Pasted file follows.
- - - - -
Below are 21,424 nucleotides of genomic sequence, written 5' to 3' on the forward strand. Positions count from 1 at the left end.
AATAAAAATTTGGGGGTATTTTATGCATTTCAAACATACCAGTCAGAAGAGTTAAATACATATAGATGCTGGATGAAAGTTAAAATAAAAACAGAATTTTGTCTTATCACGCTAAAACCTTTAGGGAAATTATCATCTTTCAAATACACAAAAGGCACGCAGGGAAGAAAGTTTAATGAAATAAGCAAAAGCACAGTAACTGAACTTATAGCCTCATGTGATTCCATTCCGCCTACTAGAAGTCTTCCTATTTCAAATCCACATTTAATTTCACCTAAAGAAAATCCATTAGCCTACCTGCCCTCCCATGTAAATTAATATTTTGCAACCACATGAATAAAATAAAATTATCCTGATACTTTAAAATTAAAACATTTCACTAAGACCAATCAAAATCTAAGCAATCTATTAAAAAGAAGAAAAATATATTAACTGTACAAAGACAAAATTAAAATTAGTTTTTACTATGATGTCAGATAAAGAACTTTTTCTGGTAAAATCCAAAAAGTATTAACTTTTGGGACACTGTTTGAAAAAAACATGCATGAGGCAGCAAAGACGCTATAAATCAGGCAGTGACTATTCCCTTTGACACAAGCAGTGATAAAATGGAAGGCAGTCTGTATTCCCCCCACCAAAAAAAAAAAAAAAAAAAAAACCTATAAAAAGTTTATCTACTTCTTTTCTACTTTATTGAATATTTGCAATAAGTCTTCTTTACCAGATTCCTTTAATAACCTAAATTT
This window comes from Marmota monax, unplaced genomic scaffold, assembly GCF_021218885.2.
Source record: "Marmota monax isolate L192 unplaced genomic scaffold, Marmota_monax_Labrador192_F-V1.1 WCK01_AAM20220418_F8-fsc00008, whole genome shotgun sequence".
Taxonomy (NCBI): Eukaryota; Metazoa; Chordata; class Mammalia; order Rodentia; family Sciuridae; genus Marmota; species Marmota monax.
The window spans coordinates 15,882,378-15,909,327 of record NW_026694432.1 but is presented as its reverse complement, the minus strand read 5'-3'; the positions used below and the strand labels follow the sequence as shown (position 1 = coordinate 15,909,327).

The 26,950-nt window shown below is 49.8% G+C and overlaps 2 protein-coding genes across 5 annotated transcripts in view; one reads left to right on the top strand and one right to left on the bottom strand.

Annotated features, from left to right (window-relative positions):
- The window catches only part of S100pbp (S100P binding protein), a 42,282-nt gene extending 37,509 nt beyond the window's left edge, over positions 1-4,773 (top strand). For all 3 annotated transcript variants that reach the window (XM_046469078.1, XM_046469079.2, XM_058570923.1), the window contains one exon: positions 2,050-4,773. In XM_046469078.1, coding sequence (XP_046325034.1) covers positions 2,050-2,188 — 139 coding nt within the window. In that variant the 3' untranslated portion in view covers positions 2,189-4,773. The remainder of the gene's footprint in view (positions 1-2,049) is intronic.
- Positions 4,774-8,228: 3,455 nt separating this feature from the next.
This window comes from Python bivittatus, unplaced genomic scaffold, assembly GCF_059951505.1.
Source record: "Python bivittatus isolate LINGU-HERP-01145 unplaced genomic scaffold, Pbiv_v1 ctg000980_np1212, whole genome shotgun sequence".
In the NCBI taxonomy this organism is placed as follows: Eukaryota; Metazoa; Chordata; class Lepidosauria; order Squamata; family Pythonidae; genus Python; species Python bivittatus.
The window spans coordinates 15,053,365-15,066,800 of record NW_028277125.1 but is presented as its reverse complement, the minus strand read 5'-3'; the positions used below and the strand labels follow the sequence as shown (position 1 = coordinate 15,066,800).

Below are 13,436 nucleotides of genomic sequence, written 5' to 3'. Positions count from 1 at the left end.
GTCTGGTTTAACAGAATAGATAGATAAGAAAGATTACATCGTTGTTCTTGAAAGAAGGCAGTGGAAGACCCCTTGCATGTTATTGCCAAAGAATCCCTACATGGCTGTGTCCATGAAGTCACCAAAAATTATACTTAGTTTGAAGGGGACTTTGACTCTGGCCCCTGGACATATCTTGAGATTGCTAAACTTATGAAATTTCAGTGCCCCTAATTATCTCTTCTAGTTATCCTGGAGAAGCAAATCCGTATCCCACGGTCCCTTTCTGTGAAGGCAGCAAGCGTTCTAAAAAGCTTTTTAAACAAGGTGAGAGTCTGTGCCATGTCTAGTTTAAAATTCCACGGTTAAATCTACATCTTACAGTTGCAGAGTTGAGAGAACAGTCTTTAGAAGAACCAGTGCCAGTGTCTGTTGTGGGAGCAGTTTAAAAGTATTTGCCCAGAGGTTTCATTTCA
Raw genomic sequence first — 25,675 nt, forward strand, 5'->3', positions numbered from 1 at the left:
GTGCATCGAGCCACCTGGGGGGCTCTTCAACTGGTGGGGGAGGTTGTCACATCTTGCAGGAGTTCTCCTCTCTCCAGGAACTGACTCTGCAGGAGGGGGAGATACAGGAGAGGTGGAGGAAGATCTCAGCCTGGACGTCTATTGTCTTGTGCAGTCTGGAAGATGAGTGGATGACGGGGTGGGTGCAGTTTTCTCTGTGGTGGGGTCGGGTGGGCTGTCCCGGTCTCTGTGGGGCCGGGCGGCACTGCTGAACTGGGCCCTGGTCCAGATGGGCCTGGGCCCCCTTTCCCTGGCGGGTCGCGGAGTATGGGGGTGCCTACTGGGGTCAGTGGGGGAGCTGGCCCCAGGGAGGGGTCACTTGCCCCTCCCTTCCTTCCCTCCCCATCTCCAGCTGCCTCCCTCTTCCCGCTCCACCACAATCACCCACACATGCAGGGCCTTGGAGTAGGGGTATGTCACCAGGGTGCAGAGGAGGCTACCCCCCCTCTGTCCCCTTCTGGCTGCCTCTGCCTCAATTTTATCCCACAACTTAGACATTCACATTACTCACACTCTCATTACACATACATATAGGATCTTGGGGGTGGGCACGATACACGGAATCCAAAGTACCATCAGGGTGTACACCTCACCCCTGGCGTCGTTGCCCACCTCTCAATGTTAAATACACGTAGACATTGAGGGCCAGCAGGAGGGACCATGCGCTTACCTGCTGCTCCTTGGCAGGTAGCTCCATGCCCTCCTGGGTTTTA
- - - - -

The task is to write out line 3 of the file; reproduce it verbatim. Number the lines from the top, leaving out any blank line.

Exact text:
This window comes from Marmota monax, unplaced genomic scaffold, assembly GCF_021218885.2.